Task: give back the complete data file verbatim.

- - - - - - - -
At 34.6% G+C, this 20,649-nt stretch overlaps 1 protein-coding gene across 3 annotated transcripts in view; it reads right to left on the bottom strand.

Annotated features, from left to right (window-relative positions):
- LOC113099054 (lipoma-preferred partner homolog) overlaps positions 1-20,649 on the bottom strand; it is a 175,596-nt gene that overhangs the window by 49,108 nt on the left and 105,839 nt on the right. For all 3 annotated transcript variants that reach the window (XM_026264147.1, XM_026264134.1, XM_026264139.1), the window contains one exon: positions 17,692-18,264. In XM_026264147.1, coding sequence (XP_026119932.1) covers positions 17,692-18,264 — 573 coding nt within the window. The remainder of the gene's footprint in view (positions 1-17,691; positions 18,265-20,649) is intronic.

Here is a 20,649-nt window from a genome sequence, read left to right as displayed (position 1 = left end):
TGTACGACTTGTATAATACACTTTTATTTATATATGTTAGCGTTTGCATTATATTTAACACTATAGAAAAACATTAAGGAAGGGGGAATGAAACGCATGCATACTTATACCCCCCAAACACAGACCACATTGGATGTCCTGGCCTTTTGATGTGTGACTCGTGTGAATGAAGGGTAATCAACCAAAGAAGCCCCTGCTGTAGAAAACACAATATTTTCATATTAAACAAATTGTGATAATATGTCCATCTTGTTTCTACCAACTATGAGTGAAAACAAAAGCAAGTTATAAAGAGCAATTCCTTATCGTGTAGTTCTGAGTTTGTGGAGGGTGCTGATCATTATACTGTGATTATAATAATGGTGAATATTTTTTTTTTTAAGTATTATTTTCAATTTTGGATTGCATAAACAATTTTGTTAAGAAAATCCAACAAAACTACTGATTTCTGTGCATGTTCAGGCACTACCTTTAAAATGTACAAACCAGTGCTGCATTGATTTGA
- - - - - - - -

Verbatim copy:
At 34.6% G+C, this 20,649-nt stretch overlaps 1 protein-coding gene across 3 annotated transcripts in view; it reads right to left on the bottom strand.

Annotated features, from left to right (window-relative positions):
- LOC113099054 (lipoma-preferred partner homolog) overlaps positions 1-20,649 on the bottom strand; it is a 175,596-nt gene that overhangs the window by 49,108 nt on the left and 105,839 nt on the right. For all 3 annotated transcript variants that reach the window (XM_026264147.1, XM_026264134.1, XM_026264139.1), the window contains one exon: positions 17,692-18,264. In XM_026264147.1, coding sequence (XP_026119932.1) covers positions 17,692-18,264 — 573 coding nt within the window. The remainder of the gene's footprint in view (positions 1-17,691; positions 18,265-20,649) is intronic.

Here is a 20,649-nt window from a genome sequence, read left to right as displayed (position 1 = left end):
TGTACGACTTGTATAATACACTTTTATTTATATATGTTAGCGTTTGCATTATATTTAACACTATAGAAAAACATTAAGGAAGGGGGAATGAAACGCATGCATACTTATACCCCCCAAACACAGACCACATTGGATGTCCTGGCCTTTTGATGTGTGACTCGTGTGAATGAAGGGTAATCAACCAAAGAAGCCCCTGCTGTAGAAAACACAATATTTTCATATTAAACAAATTGTGATAATATGTCCATCTTGTTTCTACCAACTATGAGTGAAAACAAAAGCAAGTTATAAAGAGCAATTCCTTATCGTGTAGTTCTGAGTTTGTGGAGGGTGCTGATCATTATACTGTGATTATAATAATGGTGAATATTTTTTTTTTTAAGTATTATTTTCAATTTTGGATTGCATAAACAATTTTGTTAAGAAAATCCAACAAAACTACTGATTTCTGTGCATGTTCAGGCACTACCTTTAAAATGTACAAACCAGTGCTGCATTGATTTGA